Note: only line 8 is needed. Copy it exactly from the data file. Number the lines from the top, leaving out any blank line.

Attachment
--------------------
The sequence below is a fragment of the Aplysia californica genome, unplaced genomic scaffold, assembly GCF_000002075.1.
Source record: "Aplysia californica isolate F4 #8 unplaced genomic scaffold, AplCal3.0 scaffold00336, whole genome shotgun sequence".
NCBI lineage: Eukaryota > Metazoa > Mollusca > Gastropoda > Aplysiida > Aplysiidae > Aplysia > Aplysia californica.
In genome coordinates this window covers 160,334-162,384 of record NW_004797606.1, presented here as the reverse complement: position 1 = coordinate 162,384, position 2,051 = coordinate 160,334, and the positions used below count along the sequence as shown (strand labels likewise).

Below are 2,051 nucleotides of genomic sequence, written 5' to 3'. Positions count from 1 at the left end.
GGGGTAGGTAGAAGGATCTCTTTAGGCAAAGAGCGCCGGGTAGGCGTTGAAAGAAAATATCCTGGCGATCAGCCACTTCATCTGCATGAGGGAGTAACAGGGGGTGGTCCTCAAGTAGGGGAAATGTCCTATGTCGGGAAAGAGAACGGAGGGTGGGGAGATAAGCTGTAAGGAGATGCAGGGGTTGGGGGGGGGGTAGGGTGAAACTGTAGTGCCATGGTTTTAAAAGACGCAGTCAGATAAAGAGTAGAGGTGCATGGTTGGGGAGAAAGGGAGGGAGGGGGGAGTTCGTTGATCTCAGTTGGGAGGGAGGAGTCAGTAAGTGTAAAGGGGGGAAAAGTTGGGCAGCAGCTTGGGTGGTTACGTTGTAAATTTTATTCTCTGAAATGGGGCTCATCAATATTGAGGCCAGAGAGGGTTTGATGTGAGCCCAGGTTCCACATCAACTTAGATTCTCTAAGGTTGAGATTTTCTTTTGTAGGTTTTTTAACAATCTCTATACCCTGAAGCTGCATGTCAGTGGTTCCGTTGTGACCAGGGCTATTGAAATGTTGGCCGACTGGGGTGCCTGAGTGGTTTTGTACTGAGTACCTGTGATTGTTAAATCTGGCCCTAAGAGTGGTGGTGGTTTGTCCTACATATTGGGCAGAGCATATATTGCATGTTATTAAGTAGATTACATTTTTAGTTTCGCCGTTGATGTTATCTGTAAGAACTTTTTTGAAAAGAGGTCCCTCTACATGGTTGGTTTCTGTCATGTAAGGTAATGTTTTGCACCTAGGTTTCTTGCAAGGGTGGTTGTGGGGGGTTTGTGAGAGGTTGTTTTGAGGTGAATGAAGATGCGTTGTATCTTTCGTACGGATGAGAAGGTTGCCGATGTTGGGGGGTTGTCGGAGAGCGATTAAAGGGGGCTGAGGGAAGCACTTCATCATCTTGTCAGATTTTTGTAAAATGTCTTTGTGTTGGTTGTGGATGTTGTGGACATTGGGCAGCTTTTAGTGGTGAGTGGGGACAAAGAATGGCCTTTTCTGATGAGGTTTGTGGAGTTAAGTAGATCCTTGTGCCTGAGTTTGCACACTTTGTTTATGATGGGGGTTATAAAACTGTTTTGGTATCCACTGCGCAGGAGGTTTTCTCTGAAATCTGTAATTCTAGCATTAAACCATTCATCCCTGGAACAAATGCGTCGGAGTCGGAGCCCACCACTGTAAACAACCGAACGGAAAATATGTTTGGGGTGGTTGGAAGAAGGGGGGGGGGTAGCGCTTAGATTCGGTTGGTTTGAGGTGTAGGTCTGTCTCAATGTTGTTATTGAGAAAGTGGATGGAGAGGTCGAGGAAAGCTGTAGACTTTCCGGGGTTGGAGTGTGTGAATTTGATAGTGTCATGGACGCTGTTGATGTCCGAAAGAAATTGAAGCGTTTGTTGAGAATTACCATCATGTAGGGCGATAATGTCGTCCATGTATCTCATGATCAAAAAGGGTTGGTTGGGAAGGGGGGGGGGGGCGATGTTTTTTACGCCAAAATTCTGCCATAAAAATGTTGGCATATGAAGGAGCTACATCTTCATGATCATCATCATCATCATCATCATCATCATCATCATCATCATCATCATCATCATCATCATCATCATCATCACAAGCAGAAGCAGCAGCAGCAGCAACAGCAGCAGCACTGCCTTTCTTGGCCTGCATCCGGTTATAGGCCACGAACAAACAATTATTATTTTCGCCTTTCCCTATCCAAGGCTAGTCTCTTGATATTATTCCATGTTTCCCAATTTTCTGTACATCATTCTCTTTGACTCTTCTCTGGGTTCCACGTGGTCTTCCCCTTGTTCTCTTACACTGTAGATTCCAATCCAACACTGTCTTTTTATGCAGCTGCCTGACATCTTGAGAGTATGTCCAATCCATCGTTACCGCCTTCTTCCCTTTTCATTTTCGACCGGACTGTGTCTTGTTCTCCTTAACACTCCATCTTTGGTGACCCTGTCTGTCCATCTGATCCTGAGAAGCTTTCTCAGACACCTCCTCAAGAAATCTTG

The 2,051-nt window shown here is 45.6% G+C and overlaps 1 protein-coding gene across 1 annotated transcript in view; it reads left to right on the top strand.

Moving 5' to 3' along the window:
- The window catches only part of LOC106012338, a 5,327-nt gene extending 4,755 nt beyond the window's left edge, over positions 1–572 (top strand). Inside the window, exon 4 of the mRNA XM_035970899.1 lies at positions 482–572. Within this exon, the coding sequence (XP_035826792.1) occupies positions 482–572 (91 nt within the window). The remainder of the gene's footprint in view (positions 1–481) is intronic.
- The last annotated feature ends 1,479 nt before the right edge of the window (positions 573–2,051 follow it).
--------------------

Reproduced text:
Moving 5' to 3' along the window: